Twitter, Stumble, Wordpress, Friendfeed, Digg and Flickr are almost days away from being the new marketing tools for businesses and a playground for marketing and PR agencies. For as long as we can remember, PR and Marketing agencies have used newspapers, magazines, radio and television to position clients in the public eye. Editorial and adverts would be placed within these domains and the better the domain, the more horses would be brought to the water, so to speak. The internet has now overtaken newspapers and radio, second now only to TV as the most popular way to access news. The ‘apps’ above have the potential to be highly effective marketing tools to reach large target markets and individuals, linking them to a chosen blog, website or platform.
In short, there is currently a huge race on to find the best way to market companies in the online space and whoever can reach (or build) the biggest number of fans/followers/advocates/customers through these apps and sell their services to clients first will be the modern day equivalent to the 19th century American prospectors.
Friday, 19 December 2008
Maybe that's not such a bad thing.
Sure the Custard Factory could never compete with the NIA or Carling in terms of footfall and therefore artist size but on the other hand it opens a market for alternative acts that are gaining more credibility and popularity due to the new downloading phenomenon. Smaller alternative acts that previously only has a small hardcore group of followers now attract wider audiences due to the internet giving them greater exposure and accessabilty. The Custard Factory and other independent venues offer the perfect stage for such acts and hold the neccessary kudos to attract bands such as the Fleet Foxes and others.
So where from here for a venue that is reaching its terminal velocity in terms of ability to attract artists that consistently fill up the venue. Does it host developing bands at the risk of poor ticket sales or does it aim to in greater bands past their peak, cashing in on the onslaught of newly reformed legends (Stone Roses, Blur etc)? Can Space 2 open out into the North Yard, or open Gibb Street into an open air venue? Does it move away from music hosting? Basically how can the Custard Factory continue to grow despite its physical limitations.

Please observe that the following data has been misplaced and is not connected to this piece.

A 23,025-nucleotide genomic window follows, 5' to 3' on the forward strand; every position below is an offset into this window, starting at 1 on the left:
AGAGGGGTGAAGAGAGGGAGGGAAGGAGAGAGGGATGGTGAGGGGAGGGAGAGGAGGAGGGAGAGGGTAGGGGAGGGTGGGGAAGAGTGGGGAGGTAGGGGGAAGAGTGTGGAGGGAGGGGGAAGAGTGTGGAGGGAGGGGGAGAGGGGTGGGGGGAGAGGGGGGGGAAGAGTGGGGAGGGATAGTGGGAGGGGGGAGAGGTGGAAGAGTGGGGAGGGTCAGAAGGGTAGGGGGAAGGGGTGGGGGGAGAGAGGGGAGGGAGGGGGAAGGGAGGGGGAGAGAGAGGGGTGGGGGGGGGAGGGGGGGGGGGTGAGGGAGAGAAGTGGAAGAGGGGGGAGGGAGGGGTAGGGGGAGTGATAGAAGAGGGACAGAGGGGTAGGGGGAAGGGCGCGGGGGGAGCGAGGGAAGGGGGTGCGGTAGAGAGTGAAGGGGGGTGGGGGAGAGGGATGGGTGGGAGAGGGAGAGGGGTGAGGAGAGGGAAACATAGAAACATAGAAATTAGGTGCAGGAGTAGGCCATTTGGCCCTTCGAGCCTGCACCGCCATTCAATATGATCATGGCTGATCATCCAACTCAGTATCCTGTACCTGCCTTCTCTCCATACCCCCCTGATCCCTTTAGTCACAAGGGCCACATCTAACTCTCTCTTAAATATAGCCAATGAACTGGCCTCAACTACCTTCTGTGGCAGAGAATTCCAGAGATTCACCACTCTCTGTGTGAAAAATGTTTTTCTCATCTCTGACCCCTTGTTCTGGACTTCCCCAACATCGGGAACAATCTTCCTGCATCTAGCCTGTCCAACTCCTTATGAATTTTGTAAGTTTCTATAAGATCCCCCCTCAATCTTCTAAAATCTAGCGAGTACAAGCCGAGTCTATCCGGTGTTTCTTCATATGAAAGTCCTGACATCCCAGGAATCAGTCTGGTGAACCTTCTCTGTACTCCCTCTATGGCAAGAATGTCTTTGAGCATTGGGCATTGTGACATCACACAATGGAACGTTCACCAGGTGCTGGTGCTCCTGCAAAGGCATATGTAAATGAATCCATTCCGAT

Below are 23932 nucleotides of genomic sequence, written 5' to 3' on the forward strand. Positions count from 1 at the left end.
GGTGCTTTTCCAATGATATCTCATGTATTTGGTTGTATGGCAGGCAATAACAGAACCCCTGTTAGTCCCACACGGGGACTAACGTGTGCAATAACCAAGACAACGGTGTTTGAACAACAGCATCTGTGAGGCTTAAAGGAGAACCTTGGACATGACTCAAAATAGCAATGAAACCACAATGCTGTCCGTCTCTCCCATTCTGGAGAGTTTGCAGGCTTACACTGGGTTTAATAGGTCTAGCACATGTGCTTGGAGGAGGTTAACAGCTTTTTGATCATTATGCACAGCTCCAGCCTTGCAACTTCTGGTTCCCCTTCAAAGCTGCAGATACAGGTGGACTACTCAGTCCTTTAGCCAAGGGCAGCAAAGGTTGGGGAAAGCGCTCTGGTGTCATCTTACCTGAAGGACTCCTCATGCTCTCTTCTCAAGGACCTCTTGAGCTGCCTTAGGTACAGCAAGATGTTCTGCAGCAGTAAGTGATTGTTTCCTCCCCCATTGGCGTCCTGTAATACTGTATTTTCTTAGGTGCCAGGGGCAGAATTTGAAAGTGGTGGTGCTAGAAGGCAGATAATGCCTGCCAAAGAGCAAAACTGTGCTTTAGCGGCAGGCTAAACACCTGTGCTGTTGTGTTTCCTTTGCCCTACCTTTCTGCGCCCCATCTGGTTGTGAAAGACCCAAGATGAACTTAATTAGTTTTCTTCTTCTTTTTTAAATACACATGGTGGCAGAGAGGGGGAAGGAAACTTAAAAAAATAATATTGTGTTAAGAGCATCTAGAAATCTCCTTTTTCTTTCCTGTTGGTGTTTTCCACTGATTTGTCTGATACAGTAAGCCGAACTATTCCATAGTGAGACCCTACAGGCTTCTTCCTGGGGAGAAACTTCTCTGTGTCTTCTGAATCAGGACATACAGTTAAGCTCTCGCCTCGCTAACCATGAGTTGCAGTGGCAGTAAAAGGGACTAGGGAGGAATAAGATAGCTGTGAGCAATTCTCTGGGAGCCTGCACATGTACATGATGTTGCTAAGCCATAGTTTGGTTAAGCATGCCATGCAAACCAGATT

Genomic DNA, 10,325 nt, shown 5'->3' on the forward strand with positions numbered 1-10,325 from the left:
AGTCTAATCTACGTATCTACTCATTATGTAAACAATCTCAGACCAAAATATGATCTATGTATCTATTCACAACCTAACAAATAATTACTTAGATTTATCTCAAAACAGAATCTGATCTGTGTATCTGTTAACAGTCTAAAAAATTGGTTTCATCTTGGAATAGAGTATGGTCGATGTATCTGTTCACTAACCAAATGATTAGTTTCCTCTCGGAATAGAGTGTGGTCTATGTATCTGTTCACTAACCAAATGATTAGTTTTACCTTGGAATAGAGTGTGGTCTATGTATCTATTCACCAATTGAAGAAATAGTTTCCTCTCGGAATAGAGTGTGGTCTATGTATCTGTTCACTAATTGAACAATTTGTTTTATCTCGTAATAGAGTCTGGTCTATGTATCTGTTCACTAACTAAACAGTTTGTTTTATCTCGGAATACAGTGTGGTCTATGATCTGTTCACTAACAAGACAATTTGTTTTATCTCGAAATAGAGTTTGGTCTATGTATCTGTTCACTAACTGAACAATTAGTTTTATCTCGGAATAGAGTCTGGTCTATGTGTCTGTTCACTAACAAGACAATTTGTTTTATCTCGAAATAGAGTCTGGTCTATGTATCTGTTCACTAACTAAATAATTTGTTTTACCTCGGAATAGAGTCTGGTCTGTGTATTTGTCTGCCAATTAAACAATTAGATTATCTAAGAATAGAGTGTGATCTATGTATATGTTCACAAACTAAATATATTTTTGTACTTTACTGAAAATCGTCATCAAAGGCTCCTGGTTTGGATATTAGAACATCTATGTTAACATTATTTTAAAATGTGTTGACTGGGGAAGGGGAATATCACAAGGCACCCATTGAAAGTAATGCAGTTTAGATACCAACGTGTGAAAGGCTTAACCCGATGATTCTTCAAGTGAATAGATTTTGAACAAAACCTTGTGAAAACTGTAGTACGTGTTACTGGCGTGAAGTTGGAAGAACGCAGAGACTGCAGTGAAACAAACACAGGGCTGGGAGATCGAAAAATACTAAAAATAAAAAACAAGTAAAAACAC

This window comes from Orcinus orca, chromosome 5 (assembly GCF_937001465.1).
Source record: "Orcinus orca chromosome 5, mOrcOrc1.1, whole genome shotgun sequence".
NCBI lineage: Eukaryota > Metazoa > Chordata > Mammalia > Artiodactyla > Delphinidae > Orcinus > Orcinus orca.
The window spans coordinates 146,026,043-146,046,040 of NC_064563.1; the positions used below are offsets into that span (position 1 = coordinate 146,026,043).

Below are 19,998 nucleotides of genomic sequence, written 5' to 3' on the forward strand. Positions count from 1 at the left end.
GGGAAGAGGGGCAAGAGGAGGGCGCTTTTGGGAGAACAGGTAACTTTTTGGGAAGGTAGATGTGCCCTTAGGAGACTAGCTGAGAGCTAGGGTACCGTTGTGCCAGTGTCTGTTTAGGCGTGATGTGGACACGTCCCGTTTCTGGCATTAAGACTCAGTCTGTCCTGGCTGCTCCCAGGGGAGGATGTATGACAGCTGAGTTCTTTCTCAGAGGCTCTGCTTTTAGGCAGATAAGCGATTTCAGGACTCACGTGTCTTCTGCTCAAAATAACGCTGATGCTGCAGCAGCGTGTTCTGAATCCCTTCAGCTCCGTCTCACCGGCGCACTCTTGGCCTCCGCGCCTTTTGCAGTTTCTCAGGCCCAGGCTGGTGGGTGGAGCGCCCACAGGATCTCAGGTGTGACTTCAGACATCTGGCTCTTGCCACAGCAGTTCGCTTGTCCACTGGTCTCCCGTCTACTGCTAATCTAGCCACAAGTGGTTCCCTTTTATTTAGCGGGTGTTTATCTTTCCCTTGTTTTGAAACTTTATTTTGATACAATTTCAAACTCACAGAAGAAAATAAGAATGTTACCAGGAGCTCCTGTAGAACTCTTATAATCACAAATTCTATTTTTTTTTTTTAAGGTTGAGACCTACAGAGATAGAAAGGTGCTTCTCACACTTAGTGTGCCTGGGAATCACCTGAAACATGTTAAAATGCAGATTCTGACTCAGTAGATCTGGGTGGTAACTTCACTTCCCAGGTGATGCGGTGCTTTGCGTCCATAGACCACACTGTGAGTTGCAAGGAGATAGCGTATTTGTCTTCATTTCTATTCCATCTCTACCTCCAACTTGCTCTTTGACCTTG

Answers on a postcard to the Big Cat offices.
Monday, 15 December 2008
The poll was voted for by people within the events industry and the high placing is a testament to the high regard that Birmingham is now held in, particularly with regards to its events industry.
The Old Library has come a long way in the last 15 years, considering its picturesque vaults and gothic architecture were tragically set to be bulldozed until it was saved in the early90’s by the Custard Factory Quarter in partnership with ERDF and English Heritage. Its rise to a respected and widely known conference, exhibition and wedding venue is representative of Birmingham’s events and creative industry growth since the early 9o’s. The 19th century building now has 3 phase electricity, lighting bars and ISDN connections capabilities making the vintage surrounds a very modern venue.
The Custard Factroy itself is grrowing in iconic status with everyday that passes, with more and more people viewing it as the flagship for the new found creativity that is becoming the outstanding feature of modern Birmingham.